Can’t Please Everyone: In spite of everything that you do right, there is still a strong chance that you may lose some of your good employees. You certainly don’t want to gamble on a management mistake that could increase that possibility. When you smell any sign of employee dissent or dissatisfaction, you need to act or react as quickly as possible. If you already know how to handle that situation, do it! If you are not sure, ask someone who knows. This is definitely not a time to gamble! Whatever it might cost for that advice would surely be less than what it would cost to replace a good employee.

Not all, but surely a majority of our readers face everyday situations, sensitive decisions and even confrontations with immediate family or relative in your business. Here, again you do not want to gamble on a mistake that could cost you an employee, but you certainly do not want to ruin your relationship socially or at home.

Nothing could be more complicated or difficult than bringing the boss’ kids into the business. There are some very simple basics that will make that transition feasible and fun. Without those basics, that boss’ kid can create total chaos in the company, as well as in the family. Three–fourths of all my consulting business has been dealing with family succession — boss’ kids on the jobs and relatives of old-time company employees.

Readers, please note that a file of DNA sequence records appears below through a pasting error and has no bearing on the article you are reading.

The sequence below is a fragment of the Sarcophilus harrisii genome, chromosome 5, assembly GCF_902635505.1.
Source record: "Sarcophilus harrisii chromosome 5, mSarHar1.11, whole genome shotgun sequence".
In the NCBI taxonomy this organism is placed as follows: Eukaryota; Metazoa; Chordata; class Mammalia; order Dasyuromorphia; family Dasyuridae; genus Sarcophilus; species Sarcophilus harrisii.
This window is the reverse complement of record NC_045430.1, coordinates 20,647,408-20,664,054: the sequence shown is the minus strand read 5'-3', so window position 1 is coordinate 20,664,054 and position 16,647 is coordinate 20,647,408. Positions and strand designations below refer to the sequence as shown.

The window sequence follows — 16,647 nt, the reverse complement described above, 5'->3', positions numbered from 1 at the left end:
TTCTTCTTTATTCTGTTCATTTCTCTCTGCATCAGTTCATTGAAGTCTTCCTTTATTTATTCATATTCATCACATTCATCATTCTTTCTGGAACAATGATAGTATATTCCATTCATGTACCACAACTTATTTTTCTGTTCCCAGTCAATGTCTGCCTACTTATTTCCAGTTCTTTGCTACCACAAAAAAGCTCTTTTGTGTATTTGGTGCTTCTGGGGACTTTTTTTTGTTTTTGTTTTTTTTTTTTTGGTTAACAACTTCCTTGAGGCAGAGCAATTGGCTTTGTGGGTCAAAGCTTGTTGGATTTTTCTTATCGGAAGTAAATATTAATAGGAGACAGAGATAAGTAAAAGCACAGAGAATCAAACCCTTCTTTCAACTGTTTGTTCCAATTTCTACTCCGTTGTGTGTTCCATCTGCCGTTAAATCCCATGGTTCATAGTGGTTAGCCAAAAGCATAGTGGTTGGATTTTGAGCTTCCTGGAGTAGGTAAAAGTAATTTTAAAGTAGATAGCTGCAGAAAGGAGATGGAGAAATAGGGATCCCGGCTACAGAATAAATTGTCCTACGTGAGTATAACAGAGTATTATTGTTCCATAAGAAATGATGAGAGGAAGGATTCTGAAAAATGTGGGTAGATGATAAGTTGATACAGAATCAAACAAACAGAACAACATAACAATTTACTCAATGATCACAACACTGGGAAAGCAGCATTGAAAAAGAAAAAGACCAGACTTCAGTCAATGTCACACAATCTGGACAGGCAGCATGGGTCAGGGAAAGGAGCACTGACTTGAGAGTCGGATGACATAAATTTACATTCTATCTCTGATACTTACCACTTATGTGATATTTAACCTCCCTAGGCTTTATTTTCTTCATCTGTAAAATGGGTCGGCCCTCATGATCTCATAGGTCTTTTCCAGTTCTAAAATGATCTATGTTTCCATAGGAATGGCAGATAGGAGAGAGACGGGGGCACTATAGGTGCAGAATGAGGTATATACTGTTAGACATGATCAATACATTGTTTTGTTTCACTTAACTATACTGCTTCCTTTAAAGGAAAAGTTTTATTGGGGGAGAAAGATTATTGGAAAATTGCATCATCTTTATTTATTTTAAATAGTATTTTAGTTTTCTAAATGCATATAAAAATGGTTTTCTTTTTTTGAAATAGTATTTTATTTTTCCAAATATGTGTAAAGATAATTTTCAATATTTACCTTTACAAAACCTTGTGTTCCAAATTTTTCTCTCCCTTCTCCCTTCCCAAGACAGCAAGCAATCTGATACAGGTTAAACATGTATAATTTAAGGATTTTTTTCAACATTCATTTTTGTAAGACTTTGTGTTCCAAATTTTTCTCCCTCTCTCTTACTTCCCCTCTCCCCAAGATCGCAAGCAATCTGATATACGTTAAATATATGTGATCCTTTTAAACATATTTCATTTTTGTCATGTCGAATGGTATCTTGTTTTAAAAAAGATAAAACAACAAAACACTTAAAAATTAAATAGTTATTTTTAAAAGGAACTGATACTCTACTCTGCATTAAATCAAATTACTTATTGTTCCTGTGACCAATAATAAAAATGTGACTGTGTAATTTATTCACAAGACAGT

As we stated earlier, getting a consultant’s advice is useless if you don’t follow through with your commitment. You need to sort out all of your options and take action. If some part of that action is not working or even seems to be off the track you need to again check with your advisor to be certain that you are actually doing what they recommended. If that does not work you may need a second opinion to eliminate any possible irreparable damage or circumstances.